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5 Bumps

Why can't Americans save money?

For a short time, Americans seemed to be born-again savers. In the second quarter of 2009, in the depths of the Great Recession, households put away 7 percent of disposable income, compared with under 2 percent in the third quarter of 2007. Yet the savings rate is falling again, down to 5.3 percent in December.

What's our problem?

Answer Question

Asked by UpSheRises at 1:38 PM on Feb. 9, 2011 in Politics & Current Events

Level 31 (48,798 Credits)
Answers (32)
  • Why can't Americans save money?

    Real State is too expensive

    Answer by MMXI at 1:40 PM on Feb. 9, 2011

  • Everything is going up! Gas prices, food prices, medical prices, taxes, etc. Then we have the banks who got big fat loans from the GOVT, - OUR $$$$, at a zero percent interest rate- while they give us a mere 1% or less interest on our savings accts. And then they have the nerve to double the interest rates on credit cards & bank loans, (if you can even get one) for those that are in good standing. Who can save when Uncle Sam & everyone else is picking our pockets?

    Answer by mrsmom110 at 1:44 PM on Feb. 9, 2011

  • Credit cards and instant gratification.

    Answer by wishbearmom at 1:49 PM on Feb. 9, 2011

  • Because the American culture is all about reaching more, more, more, more. Nothing is ever good enough. Many people will not save money in attempt to acheive the ideal "American Dream", while others will never have a savings because they will always have just enough to scrape by even if the American dream is far from sight.

    Answer by Namaste17 at 1:50 PM on Feb. 9, 2011

  • oh man is this a loaded question. how much time do you have?
    lots of reasons, money is a mindset not a situation and money has to be left alone longterm to yield anything.
    TV, commercials, malls, newspaper ads, CM with all this advertising forced on you, it all adds up to buying. Repetative buying for the most part.
    Basically there are 4 forms of buying.
    Buying as a need, not an investment ( toilet paper)
    Buying as a need, investment ( house car)
    Buying as a want not an investment ( ipods, toys, gadgets, most clothing)
    Buying as a want an investment ( jewelry, collectibles, antiques)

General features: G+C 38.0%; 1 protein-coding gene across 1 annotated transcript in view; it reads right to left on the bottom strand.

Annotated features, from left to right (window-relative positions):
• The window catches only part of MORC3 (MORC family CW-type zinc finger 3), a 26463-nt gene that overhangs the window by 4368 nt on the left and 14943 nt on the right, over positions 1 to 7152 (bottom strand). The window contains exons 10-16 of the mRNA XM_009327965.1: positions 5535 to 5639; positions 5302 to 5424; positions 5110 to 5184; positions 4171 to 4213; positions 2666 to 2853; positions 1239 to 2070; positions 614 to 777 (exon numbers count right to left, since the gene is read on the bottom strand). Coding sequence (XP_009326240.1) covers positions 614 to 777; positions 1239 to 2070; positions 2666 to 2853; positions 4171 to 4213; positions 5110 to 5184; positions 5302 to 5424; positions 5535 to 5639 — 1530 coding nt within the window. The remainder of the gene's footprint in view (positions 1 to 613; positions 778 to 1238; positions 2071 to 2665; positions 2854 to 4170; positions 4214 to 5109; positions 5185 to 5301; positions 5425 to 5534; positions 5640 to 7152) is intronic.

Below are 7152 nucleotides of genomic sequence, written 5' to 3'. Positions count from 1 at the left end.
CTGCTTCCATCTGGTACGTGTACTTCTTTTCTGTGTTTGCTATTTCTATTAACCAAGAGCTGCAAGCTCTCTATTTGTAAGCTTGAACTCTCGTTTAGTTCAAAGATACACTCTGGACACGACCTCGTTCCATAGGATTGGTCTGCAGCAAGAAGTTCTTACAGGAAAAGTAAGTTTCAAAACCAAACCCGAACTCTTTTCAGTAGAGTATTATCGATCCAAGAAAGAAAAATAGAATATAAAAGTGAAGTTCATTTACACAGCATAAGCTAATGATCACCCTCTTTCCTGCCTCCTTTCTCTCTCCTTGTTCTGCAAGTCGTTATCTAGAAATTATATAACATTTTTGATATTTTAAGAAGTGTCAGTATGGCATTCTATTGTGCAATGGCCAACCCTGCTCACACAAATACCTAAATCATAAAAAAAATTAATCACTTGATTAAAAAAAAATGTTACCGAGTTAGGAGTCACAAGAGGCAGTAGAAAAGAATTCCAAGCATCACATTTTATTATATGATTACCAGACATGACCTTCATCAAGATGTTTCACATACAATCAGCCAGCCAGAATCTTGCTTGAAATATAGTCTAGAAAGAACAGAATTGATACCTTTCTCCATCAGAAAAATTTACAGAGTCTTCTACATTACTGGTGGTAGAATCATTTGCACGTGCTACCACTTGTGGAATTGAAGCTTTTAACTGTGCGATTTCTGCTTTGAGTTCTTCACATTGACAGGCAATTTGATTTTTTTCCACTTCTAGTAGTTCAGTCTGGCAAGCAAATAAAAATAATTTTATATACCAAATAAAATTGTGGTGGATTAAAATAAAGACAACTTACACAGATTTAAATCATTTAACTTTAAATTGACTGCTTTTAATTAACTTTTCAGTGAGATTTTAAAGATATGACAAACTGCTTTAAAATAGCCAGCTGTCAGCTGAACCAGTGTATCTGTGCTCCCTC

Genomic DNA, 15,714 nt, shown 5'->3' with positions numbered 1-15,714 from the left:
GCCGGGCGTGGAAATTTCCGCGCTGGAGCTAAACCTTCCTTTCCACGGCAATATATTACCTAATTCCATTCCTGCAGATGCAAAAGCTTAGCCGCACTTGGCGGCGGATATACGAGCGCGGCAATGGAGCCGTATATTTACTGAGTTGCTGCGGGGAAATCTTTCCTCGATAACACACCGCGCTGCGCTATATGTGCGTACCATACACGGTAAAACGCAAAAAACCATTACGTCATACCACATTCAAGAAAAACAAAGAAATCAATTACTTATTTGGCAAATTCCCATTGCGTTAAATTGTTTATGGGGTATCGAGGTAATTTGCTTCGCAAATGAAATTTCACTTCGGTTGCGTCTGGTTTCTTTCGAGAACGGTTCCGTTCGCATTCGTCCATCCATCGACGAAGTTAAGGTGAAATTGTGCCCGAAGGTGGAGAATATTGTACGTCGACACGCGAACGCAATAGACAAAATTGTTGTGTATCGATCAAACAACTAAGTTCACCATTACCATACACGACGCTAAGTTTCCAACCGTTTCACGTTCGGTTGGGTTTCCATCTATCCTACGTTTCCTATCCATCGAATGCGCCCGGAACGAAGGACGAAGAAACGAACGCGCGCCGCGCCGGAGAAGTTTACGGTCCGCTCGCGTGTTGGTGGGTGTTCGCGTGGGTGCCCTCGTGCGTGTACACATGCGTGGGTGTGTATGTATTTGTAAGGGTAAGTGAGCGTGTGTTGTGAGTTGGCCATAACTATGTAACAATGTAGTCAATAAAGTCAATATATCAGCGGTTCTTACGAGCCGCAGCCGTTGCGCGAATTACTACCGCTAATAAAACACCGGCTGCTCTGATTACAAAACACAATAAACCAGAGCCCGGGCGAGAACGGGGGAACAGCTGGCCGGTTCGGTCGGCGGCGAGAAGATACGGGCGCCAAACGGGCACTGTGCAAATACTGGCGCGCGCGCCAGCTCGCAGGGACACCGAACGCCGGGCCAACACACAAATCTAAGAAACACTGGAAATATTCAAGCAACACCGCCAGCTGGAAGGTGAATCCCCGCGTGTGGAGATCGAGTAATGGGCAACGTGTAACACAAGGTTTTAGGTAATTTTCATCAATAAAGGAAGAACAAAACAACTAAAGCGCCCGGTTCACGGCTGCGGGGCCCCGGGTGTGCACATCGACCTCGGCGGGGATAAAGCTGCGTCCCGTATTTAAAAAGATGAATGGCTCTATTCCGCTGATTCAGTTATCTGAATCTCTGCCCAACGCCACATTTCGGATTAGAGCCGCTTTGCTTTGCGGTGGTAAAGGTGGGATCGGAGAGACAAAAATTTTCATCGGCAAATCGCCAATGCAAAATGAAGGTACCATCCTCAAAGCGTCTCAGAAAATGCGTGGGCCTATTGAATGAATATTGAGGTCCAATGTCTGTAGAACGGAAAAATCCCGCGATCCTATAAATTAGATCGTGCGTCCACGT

When people learn to only buy on an as needed investment basis only, They can start saving again. Americans, especially women, buy stuff to make themselves feel better. When the mind is right, shopping is not required.

    Answer by jewjewbee at 1:54 PM on Feb. 9, 2011

  • Remember we're talking about disposable income...i don't consider money spent on "needs" disposable income.

    Comment by UpSheRises (original poster) at 1:55 PM on Feb. 9, 2011

  • I can't speak for ALL Americans - But.... our circumstances certainly put a huge dent in our ability to save.

    It costs the average American MORE than minimum wage to live for ONE HOUR --- say you work for 40 hours a week (making minimum wage).... you still have to live over a hundred more hours in that week and those 100 hours are hours that you aren't being compensated for. Now that's an eye opener. The sheer cost of living compared to average compensation keeps many people working in a deficit all the time.

    Answer by ShelbyShareAlot at 1:55 PM on Feb. 9, 2011

  • To many feel that buying increases their personal value.

    Answer by tootoobusy at 1:58 PM on Feb. 9, 2011

  • Sorry USR, I never considered any of my income as disposable.

    Answer by jewjewbee at 1:59 PM on Feb. 9, 2011

  • I think its harder to save right now is why. My husband and I always had a great savings account until his lay offs. We ended up having to use our savings to survive. Now even though he is working and we put back as much as we used to, our electric, food, water etc bills have all increased so we end up having to go into our savings anyway. I think once prices are back under control then there will be more being saved atleast by our family.

    Answer by gemgem at 2:00 PM on Feb. 9, 2011

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